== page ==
Time and the Rani

“Right, that all seems quite clear. Just three small points. Where am I? Who am I? And who are you?” – The Doctor

The era of Sylvester McCoy does not get off to the best start. Nevermind that the bad blood left with producers meant that Colin Baker refused to come back for a proper regeneration scene. It’s more that the whole story suffers from poor characterization of the Seventh Doctor, a script with too much arcane language and self-indulgent wordplay, some ridiculous design, and bad direction full of pratfalls and cringe-worthy action.

I actually encountered this story first as a novelization and I liked it rather well. The Rani’s heady sci-fi plan is brought out well in the book and seems quite portentous. Unfortunately, most of that doesn’t translate on screen. Indeed, all the interesting plot elements in the story seem rushed and obscured just so they can get to some humorous pun or silly situation instead. On the converse, some of the ridiculous elements (like the Rani dressing up as Mel) don’t seem so obtrusive in written form but are pure camp in the portrayal. (It was perhaps fun for the crew to laugh at seeing Kate O’Mara doing an impression of Bonnie Langford, but it’s silliness in the extreme and undercuts a serious show.) In short, this is a story that may have been better reserved as a novel than a season opening story.

The alien costuming is admittedly very elaborate in these episodes. I am not sure that the Lakertyan make-up quite gels on anyone except perhaps the actress playing Faroona but they are definitely an ambitious attempt if nothing else. (I have no idea who amongst the cast and crew decided on the Lakertyans having a signature run with their arms stiffly behind their back but it looks patently ridiculous.) The Tetraps, meanwhile, are quite convincing animalistic costumes—they just don’t come across very well when we see them walking as a group down a corridor. One noteworthy addition to the show is the amount of computer graphics used in it. The resources of the show in this regard were still limited so not all were successful, but it’s an interesting bit of new direction for the program. Some people don’t like the opening credits and new rendition of the theme but I always thought they were phenomenal as a kid.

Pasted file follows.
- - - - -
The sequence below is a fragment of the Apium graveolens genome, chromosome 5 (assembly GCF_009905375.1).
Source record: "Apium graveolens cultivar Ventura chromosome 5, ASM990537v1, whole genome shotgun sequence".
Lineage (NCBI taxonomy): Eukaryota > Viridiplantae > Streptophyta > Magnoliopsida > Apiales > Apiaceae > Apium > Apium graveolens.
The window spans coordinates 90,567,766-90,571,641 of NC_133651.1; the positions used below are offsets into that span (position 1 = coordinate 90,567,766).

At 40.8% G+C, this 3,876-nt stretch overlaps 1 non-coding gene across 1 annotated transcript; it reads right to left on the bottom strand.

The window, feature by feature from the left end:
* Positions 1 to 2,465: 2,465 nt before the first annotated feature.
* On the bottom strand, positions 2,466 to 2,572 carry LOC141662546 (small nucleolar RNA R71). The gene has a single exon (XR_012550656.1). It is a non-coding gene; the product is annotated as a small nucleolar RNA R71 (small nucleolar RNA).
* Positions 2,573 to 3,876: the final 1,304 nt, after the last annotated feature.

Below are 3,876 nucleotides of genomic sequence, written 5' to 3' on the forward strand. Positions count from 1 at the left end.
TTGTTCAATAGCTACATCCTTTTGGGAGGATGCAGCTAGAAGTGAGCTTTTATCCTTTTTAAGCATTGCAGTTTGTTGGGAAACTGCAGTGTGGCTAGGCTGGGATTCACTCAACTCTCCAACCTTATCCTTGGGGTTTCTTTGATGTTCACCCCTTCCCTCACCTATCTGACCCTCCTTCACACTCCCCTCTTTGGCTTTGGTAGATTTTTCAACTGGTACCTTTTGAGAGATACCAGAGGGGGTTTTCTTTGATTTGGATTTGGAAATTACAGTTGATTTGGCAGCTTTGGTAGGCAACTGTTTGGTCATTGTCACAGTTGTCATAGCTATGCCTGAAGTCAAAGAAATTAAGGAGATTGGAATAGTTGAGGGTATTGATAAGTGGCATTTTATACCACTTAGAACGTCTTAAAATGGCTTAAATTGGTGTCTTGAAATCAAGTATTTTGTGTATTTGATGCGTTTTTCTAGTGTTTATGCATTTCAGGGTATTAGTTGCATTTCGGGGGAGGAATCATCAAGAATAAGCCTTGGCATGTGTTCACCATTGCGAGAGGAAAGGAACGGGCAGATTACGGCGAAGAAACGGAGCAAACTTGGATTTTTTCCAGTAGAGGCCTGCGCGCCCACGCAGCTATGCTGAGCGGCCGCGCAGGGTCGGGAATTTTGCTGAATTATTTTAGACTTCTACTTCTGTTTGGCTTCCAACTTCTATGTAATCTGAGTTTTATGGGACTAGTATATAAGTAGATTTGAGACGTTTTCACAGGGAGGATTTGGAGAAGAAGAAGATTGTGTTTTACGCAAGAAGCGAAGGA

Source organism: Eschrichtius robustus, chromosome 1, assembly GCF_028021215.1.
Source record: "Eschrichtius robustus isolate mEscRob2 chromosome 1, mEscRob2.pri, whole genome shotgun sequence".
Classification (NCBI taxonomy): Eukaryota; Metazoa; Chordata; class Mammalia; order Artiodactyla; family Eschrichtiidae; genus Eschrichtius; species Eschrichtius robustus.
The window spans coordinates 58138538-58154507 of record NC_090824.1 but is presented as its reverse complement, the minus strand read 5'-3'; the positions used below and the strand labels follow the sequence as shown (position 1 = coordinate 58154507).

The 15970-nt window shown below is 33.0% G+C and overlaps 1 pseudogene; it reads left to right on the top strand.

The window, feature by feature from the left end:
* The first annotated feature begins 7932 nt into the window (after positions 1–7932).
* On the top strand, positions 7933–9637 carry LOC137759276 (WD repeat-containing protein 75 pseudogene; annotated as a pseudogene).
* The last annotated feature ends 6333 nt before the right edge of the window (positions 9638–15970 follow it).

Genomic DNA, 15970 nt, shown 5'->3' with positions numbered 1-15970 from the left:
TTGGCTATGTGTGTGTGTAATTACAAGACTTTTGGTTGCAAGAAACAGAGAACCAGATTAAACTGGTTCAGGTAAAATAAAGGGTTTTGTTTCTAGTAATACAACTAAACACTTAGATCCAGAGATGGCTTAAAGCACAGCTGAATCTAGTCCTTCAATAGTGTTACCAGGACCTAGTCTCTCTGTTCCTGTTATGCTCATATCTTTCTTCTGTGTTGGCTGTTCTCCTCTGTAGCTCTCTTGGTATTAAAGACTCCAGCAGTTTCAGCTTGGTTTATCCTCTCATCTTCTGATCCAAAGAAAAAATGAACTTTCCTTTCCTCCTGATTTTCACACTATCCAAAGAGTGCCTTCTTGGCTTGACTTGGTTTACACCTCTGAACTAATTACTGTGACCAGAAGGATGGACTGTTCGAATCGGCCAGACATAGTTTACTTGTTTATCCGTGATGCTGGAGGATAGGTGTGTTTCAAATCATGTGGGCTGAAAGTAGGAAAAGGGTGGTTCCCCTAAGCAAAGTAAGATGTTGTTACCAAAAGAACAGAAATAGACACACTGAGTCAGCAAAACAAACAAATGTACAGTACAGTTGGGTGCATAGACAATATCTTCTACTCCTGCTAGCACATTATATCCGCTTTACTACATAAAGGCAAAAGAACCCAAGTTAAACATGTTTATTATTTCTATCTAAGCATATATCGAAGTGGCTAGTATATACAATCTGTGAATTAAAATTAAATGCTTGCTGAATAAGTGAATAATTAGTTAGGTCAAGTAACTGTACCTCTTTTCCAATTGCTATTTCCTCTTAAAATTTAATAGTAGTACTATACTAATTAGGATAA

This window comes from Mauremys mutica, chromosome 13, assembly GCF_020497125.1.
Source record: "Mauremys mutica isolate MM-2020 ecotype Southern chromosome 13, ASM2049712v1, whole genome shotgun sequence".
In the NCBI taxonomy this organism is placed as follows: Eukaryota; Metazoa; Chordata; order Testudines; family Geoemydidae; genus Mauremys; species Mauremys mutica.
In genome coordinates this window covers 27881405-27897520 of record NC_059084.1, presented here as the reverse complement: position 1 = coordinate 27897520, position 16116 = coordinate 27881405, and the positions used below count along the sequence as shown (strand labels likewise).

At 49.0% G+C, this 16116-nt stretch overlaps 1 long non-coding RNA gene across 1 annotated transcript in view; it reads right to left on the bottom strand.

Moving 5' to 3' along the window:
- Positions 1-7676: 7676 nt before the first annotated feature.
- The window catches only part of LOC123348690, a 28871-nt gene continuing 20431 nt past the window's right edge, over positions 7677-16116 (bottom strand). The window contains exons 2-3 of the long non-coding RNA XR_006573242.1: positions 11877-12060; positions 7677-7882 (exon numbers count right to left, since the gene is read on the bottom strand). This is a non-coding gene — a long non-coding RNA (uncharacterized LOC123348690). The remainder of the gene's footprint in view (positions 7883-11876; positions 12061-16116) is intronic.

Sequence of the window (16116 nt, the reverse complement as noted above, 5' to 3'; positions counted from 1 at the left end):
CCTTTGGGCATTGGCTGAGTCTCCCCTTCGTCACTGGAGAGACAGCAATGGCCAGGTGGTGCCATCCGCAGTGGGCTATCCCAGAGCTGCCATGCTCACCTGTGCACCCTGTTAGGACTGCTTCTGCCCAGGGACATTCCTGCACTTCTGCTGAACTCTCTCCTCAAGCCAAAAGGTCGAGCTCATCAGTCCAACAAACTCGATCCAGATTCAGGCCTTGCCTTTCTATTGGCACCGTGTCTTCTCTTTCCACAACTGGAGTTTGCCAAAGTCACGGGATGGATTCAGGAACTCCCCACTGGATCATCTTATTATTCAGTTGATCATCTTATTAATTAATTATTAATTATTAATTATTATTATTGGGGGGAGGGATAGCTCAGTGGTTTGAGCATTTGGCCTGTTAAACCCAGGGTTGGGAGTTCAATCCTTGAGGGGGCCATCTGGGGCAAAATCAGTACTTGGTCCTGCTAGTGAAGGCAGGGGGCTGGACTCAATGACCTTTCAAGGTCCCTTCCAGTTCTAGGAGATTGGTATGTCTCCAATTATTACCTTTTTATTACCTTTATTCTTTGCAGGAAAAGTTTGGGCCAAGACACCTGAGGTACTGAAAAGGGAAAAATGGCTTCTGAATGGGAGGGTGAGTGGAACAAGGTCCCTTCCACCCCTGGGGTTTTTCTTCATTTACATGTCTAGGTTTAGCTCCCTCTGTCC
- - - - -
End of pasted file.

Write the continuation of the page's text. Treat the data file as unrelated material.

Our re-introduction to Mel comes across a lot less appealing than what we saw in her debut (less personality, more screaming) and the Doctor’s personality is a bit too clownish at this point. One aspect of him they hit just right—in the middle of being confused and riddled with amnesia, his instincts to see underlying truths still kick in; I love how they keep having him almost absentmindedly drifting back to investigating the mysterious door despite all the manipulation and misdirection of the Rani. Unfortunately, the performances overall are rather stilted or unnatural like a children’s sketch and don’t come across well.

Best (or worst) unsettling moment:

The sudden death of poor Sarn is horrible. Her high pitched screams as she’s catapulted in the air by the trap are bad enough but then we’re confronted with her steaming skeleton upon the explosion. It’s stark and not at all fantastical—just gruesome.


There’s too light a touch in all aspects of this story and it just does not come across very well. Too much unnatural dialogue. Too much clowning around from the Doctor. The feel of a silly children’s show—not the dark mysterious Doctor we would come to know and thus a regrettable start for number seven.